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Community meeting gathers input for downtown revitalization

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David City downtown revitalization community engagement meeting 1

David City community members split into three groups for a community engagement meeting at the public library on Aug. 30. Improving the downtown area was the topic of discussion.

Slightly over a dozen people gathered in the Hruska Memorial Library's Community Room on Aug. 30 to give input on how to improve David City's downtown.

The meeting was the latest step taken by the City of David City to develop a Downtown Revitalization Plan.

A July 30 announcement on the city website announced the Downtown Revitalization Plan, which is being created with help from students and staff of the Community & Regional Planning Program at the University of Nebraska-Lincoln (UNL). The Southeast Nebraska Development District (SENDD), of which David City is a part, is also participating.

"This plan will guide the growth and development of David City's downtown area," the July 30 announcement said.

The announcement also included a link to a survey. The results of the survey, which closed on Aug. 10, were covered at the Aug. 30 community meeting.

Zhenghong Tang at community meeting in David City

UNL Professor Zhenghong Tang speaks at a community meeting inside the Hruska Memorial Public Library in David City on Aug. 30. Tang is leading the group of students who are developing David City's Downtown Revitalization Plan.

UNL Professor & Director of the Community & Regional Planning Program Zhenghong Tang and several of his students attended the meeting to get feedback from the David City community members who were present.

"We've had over 119 responses (to the survey). We didn't expect that much -- I would say probably 30 or 20," Tang said at the community meeting. "There was a lot of good information in there."

According to the survey, the easy access to the courthouse, public library and art and history museums was the downtown's most mentioned strength, while the area's aging infrastructure was shared as its number one weakness.

Several minutes into the meeting, the community members present split up into three groups to discuss their concerns and hopes for the downtown area.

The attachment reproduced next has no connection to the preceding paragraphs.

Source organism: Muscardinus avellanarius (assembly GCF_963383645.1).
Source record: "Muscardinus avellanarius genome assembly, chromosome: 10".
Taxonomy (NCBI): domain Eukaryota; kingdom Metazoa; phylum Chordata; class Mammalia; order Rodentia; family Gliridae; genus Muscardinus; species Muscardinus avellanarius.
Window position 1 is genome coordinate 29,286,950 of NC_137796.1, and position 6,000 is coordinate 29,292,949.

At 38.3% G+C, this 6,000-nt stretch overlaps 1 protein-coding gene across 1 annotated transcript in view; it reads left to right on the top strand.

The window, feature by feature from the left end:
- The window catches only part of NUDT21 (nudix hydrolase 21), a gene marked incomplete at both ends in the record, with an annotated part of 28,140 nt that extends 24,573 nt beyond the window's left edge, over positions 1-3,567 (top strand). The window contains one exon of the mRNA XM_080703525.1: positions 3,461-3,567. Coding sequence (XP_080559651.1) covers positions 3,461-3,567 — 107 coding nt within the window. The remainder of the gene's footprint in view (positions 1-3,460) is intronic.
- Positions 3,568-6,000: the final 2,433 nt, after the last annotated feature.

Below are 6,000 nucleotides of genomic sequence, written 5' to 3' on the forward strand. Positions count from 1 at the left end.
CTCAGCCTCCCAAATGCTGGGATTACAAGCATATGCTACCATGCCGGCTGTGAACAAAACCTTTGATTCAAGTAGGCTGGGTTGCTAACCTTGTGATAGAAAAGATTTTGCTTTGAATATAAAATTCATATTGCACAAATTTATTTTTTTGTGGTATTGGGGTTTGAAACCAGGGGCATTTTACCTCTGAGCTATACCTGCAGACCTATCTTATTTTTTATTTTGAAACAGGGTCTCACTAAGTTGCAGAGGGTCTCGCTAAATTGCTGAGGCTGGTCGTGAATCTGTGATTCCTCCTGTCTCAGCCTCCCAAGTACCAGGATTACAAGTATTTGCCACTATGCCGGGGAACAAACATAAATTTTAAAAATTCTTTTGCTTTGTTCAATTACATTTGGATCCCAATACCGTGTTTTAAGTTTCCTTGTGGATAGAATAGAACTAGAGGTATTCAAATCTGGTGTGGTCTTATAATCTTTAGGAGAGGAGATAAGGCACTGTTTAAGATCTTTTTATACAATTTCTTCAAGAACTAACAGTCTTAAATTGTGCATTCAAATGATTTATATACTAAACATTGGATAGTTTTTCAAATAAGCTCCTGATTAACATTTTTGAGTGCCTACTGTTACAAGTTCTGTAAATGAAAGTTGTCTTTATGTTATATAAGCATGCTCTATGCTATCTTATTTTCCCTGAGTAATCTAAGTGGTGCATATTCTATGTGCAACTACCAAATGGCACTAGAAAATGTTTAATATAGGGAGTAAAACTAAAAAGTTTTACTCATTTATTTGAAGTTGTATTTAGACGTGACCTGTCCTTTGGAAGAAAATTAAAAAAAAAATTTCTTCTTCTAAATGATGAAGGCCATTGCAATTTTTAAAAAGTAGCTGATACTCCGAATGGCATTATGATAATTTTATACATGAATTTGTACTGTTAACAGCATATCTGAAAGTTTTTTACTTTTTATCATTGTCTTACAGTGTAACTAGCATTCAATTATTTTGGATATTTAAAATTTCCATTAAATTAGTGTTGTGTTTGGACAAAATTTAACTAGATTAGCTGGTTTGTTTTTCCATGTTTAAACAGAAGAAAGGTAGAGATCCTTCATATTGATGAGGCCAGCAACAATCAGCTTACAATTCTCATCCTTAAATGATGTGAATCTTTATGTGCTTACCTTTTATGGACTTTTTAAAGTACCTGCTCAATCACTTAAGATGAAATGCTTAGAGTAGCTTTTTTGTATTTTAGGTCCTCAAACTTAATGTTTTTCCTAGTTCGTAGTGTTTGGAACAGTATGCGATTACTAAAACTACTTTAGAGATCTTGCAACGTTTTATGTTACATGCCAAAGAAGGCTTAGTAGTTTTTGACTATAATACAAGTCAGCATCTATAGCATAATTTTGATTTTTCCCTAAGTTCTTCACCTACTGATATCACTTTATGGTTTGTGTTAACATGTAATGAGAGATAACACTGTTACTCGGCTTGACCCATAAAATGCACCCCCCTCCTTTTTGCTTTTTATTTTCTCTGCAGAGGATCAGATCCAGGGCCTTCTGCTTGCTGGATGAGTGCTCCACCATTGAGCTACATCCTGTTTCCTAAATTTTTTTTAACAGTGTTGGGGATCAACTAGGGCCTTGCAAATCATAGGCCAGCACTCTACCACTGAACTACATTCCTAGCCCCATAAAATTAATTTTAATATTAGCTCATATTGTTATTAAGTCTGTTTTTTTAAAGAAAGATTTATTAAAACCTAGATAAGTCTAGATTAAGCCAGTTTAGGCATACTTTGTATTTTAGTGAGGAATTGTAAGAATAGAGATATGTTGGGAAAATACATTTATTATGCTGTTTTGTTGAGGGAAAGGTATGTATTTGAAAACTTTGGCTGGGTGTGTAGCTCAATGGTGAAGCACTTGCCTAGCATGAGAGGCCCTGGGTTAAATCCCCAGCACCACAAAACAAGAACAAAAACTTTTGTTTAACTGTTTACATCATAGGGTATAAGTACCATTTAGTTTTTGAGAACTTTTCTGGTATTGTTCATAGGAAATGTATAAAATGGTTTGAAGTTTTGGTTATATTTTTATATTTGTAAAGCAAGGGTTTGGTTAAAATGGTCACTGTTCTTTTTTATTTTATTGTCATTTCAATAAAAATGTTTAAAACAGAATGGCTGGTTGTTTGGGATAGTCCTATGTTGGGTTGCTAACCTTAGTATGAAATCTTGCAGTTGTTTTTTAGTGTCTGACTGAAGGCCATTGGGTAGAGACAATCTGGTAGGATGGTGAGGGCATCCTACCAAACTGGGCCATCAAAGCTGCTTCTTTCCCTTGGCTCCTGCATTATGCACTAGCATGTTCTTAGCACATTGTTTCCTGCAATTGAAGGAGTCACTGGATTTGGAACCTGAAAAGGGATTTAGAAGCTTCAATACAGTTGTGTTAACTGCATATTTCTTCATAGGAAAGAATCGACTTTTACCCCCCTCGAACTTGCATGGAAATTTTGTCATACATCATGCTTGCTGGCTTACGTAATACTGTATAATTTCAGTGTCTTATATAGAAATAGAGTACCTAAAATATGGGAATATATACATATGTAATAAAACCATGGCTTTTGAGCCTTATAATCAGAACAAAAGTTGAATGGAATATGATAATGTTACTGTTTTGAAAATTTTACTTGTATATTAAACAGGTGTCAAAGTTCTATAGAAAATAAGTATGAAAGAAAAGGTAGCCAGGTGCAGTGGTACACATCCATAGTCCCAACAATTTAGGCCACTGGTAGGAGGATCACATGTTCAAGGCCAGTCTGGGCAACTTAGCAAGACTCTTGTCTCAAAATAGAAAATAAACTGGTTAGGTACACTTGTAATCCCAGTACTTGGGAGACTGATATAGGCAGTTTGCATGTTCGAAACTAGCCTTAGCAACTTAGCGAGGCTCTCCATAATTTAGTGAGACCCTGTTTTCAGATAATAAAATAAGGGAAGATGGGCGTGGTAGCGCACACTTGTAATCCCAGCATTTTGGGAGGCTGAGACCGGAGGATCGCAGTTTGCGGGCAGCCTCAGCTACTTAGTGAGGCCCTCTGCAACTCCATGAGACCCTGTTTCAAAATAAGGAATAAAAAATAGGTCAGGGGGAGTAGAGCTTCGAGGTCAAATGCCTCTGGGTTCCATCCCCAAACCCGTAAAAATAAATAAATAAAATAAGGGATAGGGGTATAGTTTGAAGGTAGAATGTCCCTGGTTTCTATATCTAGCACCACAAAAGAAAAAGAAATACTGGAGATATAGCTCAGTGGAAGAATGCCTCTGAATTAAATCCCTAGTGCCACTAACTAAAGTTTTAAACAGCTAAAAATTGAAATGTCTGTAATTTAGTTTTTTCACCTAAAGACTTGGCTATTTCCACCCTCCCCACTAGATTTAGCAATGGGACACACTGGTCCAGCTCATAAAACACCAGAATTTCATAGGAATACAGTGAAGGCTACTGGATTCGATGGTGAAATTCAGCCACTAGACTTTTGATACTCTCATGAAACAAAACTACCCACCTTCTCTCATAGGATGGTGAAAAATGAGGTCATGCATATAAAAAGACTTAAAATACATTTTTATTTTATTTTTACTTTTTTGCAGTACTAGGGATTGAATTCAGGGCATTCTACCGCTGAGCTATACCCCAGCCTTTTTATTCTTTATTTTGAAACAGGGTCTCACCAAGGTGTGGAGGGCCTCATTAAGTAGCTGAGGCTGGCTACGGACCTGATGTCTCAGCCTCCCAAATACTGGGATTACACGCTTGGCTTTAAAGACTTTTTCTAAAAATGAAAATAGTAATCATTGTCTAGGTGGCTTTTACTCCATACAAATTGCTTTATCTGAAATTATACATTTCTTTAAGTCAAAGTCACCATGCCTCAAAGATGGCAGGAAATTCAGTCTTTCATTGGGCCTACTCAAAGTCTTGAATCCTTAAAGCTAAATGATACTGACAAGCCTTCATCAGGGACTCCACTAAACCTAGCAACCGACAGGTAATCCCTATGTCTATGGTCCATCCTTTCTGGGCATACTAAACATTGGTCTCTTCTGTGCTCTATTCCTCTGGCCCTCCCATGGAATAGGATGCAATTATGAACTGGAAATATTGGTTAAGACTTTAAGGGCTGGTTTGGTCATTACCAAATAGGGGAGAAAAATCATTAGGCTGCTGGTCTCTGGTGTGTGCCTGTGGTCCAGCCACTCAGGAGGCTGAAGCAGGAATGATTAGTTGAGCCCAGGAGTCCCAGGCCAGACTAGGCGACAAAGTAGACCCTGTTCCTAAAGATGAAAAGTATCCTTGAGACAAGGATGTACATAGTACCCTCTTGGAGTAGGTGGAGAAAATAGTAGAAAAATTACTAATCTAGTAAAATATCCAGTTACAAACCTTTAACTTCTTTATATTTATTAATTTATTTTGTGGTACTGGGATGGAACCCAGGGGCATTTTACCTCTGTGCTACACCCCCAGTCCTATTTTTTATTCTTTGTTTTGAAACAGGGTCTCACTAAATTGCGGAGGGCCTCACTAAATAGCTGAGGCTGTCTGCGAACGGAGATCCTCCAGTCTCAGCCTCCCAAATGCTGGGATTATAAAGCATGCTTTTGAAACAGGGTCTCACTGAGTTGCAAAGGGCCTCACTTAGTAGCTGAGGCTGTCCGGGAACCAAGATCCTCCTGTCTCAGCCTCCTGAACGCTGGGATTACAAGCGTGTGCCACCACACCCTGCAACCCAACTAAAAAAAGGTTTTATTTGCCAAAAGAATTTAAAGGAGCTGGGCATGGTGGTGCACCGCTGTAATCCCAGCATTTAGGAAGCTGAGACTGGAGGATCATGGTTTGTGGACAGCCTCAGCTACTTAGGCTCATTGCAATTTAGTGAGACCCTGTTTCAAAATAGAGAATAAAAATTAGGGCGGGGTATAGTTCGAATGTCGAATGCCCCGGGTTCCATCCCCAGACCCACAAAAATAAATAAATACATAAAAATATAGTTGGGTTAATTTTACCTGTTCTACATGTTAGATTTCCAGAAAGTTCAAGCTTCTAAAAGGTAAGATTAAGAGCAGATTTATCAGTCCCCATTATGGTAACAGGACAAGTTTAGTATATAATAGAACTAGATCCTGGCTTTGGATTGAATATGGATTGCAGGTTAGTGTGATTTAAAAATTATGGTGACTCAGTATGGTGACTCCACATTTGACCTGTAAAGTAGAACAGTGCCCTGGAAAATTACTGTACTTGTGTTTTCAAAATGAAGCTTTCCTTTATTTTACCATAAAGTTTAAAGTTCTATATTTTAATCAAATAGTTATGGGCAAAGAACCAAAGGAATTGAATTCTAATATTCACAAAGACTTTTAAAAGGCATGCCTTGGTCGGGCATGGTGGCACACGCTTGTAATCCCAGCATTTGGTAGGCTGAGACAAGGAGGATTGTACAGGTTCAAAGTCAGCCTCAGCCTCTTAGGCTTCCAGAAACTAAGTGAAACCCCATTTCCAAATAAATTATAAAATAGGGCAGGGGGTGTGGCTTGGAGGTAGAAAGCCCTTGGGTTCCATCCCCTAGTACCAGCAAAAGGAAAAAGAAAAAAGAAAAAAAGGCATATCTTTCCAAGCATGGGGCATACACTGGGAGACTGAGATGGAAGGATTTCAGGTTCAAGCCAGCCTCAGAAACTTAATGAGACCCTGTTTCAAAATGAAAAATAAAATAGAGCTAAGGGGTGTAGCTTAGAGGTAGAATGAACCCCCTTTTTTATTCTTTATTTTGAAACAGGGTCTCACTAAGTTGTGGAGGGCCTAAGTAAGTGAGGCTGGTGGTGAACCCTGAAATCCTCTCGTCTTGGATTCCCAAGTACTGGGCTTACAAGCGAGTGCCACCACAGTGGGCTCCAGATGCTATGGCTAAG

Several attendees brought up the need to attract new businesses to occupy existing but empty space in the downtown area, as well as the importance of creating long-term succession plans for the businesses that are there now.

"In the focus group that I was a part of, we discussed attracting professional services to the downtown law offices, another dentist -- things of that nature," City Administrator Clayton Keller told the Banner-Press.

David City downtown revitalization community engagement meeting 2

On Aug. 30, members of the David City community gathered at tables in the Community Room at the Hruska Memorial Public Library, 399 Fifth St. in David City, for a downtown revitalization community engagement meeting.

The desire for a coffee shop or similar business, and the fact that many people in town travel to Columbus for certain retail stores and services, also came up. Once person half-jokingly asked about bringing a Dairy Queen to town.

Other topics included the lack of green space in the downtown area, as well as the need for more activities geared toward children and families and infrastructure for pedestrians and bicyclists, especially for school children.

Meanwhile, the visitors from UNL asked about turning the second stories of some of the existing downtown businesses into residential space, similar to what has been done with the Wolfe Building at the corner of Fourth and E Streets.

The Downtown Revitalization Plan is still in a fairly preliminary stage, though.

"Next up is for the students to go and take the data they received from the survey and the input they received from the community meeting and start to draft a plan. They'll work on that throughout the semester," Keller said.

Zhenghong said David City can expect a final report in December.

David City downtown revitalization community engagement meeting 3

Clayton Keller, far left, Kurt Mantoya, Tami Comte and Louise Niemann talk in a group about what their concerns for downtown David City at a community engagement meeting on Aug. 30.

In the meantime, Keller said the city will continue to accept public comments.

"If people have thoughts and opinions that they would like to share, I will share that with the students as they put the plan together," Keller said.

Molly Hunter is a reporter for The Banner-Press. Reach her via email at


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